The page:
6 bids made for yearlong removal of Costa ship
ROME—The Italian owners of the Costa Concordia cruise ship that capsized off the Tuscan coast are considering six proposals to remove the vessel -- a yearlong operation that may involve breaking it up.
Costa Crociere SpA said in a statement Friday that each plan submitted for bidding consideration envisages a 10-12 month salvage operation. And each proposal focuses on ensuring the least environmental impact around the tiny island of Giglio, which is in a marine sanctuary, Costa said.
The Concordia slammed into a reef off Giglio Jan. 13 after the captain veered off course and steered the liner close to port in an apparent stunt. Twenty-five people were killed and seven others are missing and presumed dead following a hectic and delayed evacuation.
Costa, a unit of Miami-based cruise company Carnival Corp., released few details of the six competing bids, saying only that some of the plans may involve removing some external parts of the ship. That would allow for the hull to be more easily dislodged from the rocks where it is currently perched, Costa said.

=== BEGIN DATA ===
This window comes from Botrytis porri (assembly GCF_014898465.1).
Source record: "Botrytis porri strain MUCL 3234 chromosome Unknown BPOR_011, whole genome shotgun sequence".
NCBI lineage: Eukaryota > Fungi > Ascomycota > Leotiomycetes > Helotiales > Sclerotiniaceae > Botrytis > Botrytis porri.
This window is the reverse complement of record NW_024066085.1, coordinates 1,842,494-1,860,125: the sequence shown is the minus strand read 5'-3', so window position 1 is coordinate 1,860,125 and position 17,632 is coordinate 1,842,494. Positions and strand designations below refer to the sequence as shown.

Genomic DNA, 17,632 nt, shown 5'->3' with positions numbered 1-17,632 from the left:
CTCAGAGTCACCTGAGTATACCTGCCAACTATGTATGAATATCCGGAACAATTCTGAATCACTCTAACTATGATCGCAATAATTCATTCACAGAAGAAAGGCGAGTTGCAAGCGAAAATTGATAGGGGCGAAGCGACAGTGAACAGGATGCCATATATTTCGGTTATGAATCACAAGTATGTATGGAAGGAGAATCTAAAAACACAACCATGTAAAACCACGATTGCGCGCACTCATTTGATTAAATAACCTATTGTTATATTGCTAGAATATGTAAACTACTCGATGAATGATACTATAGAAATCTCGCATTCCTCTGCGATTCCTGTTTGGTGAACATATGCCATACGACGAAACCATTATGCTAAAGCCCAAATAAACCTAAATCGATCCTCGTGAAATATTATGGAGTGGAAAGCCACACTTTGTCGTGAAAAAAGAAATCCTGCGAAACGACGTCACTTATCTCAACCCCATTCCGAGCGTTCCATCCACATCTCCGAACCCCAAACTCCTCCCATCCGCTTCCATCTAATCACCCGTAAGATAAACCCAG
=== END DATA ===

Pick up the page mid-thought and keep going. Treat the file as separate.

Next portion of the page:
Experts have expressed doubt that such a huge liner can be simply re-floated and removed intact. But cutting up the ship raises serious environmental concerns for the pristine waters around Giglio, which is heavily dependent on tourism.
The winning bid is expected to be announced later this month or next.
Removal of the ship cannot begin until all 500,000 gallons of fuel have been extracted from the ship's tanks. That pumping operation, which has been under way for several weeks, was hampered Friday by poor weather, civil protection officials said.
The Dutch salvage firm Smit has been handling the fuel extraction, and spokesman Martijn Schuttevaer confirmed the company had submitted one of the six bids to remove the wreck.
The Concordia's captain, Francesco Schettino, is under house arrest and accused of manslaughter, causing a shipwreck and abandoning the ship before all 4,200 passengers and crew were evacuated. He has denied the charges and insisted the reefs, which are on most tourist maps, weren't on his nautical charts.
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